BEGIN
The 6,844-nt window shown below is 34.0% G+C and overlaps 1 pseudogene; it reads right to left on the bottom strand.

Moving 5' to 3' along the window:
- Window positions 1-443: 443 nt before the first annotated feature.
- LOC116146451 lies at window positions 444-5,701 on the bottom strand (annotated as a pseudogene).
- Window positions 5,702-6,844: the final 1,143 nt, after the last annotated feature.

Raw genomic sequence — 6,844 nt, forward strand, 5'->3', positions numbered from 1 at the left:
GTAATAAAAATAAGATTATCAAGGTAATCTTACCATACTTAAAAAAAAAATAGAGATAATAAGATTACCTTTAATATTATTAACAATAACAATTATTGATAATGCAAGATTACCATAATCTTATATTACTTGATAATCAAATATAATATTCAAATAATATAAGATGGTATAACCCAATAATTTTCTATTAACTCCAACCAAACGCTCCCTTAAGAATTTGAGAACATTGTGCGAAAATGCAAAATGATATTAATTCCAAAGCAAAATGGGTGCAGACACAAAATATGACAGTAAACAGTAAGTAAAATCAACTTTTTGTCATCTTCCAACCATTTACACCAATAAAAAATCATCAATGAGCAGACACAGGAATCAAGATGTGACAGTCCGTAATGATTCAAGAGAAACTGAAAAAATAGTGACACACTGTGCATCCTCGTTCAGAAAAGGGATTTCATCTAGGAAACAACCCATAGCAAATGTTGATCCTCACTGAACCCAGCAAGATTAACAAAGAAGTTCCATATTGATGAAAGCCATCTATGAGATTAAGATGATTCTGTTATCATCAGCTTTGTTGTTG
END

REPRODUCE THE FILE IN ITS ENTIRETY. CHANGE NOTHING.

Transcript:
The 6,844-nt window shown below is 34.0% G+C and overlaps 1 pseudogene; it reads right to left on the bottom strand.

Moving 5' to 3' along the window:
- Window positions 1-443: 443 nt before the first annotated feature.
- LOC116146451 lies at window positions 444-5,701 on the bottom strand (annotated as a pseudogene).
- Window positions 5,702-6,844: the final 1,143 nt, after the last annotated feature.

Raw genomic sequence — 6,844 nt, forward strand, 5'->3', positions numbered from 1 at the left:
GTAATAAAAATAAGATTATCAAGGTAATCTTACCATACTTAAAAAAAAAATAGAGATAATAAGATTACCTTTAATATTATTAACAATAACAATTATTGATAATGCAAGATTACCATAATCTTATATTACTTGATAATCAAATATAATATTCAAATAATATAAGATGGTATAACCCAATAATTTTCTATTAACTCCAACCAAACGCTCCCTTAAGAATTTGAGAACATTGTGCGAAAATGCAAAATGATATTAATTCCAAAGCAAAATGGGTGCAGACACAAAATATGACAGTAAACAGTAAGTAAAATCAACTTTTTGTCATCTTCCAACCATTTACACCAATAAAAAATCATCAATGAGCAGACACAGGAATCAAGATGTGACAGTCCGTAATGATTCAAGAGAAACTGAAAAAATAGTGACACACTGTGCATCCTCGTTCAGAAAAGGGATTTCATCTAGGAAACAACCCATAGCAAATGTTGATCCTCACTGAACCCAGCAAGATTAACAAAGAAGTTCCATATTGATGAAAGCCATCTATGAGATTAAGATGATTCTGTTATCATCAGCTTTGTTGTTG